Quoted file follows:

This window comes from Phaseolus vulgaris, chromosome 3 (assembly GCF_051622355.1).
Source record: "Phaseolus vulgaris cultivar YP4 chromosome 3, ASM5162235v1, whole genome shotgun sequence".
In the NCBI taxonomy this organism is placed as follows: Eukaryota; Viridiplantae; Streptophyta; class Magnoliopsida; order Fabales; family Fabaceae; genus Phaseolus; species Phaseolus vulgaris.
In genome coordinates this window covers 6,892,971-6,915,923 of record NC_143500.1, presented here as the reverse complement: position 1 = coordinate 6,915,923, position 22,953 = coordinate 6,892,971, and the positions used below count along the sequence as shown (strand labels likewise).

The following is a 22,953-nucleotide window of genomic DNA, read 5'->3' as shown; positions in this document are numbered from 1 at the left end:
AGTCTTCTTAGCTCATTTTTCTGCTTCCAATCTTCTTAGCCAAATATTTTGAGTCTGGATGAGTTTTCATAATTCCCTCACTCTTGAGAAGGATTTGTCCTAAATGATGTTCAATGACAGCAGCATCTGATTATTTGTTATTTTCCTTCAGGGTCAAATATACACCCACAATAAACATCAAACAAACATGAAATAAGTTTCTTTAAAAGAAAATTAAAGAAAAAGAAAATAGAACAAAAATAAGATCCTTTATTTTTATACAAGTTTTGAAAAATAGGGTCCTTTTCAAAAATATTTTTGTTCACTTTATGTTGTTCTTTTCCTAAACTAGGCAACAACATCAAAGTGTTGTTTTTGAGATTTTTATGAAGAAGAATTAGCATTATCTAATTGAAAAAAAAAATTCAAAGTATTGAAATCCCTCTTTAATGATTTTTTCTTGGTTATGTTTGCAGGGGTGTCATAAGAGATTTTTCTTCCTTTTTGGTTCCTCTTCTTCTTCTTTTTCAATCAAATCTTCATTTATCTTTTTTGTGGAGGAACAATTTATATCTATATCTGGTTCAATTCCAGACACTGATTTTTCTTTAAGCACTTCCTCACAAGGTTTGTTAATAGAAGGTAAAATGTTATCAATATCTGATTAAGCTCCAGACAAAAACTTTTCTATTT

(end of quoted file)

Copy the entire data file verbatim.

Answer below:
This window comes from Phaseolus vulgaris, chromosome 3 (assembly GCF_051622355.1).
Source record: "Phaseolus vulgaris cultivar YP4 chromosome 3, ASM5162235v1, whole genome shotgun sequence".
In the NCBI taxonomy this organism is placed as follows: Eukaryota; Viridiplantae; Streptophyta; class Magnoliopsida; order Fabales; family Fabaceae; genus Phaseolus; species Phaseolus vulgaris.
In genome coordinates this window covers 6,892,971-6,915,923 of record NC_143500.1, presented here as the reverse complement: position 1 = coordinate 6,915,923, position 22,953 = coordinate 6,892,971, and the positions used below count along the sequence as shown (strand labels likewise).

The following is a 22,953-nucleotide window of genomic DNA, read 5'->3' as shown; positions in this document are numbered from 1 at the left end:
AGTCTTCTTAGCTCATTTTTCTGCTTCCAATCTTCTTAGCCAAATATTTTGAGTCTGGATGAGTTTTCATAATTCCCTCACTCTTGAGAAGGATTTGTCCTAAATGATGTTCAATGACAGCAGCATCTGATTATTTGTTATTTTCCTTCAGGGTCAAATATACACCCACAATAAACATCAAACAAACATGAAATAAGTTTCTTTAAAAGAAAATTAAAGAAAAAGAAAATAGAACAAAAATAAGATCCTTTATTTTTATACAAGTTTTGAAAAATAGGGTCCTTTTCAAAAATATTTTTGTTCACTTTATGTTGTTCTTTTCCTAAACTAGGCAACAACATCAAAGTGTTGTTTTTGAGATTTTTATGAAGAAGAATTAGCATTATCTAATTGAAAAAAAAAATTCAAAGTATTGAAATCCCTCTTTAATGATTTTTTCTTGGTTATGTTTGCAGGGGTGTCATAAGAGATTTTTCTTCCTTTTTGGTTCCTCTTCTTCTTCTTTTTCAATCAAATCTTCATTTATCTTTTTTGTGGAGGAACAATTTATATCTATATCTGGTTCAATTCCAGACACTGATTTTTCTTTAAGCACTTCCTCACAAGGTTTGTTAATAGAAGGTAAAATGTTATCAATATCTGATTAAGCTCCAGACAAAAACTTTTCTATTT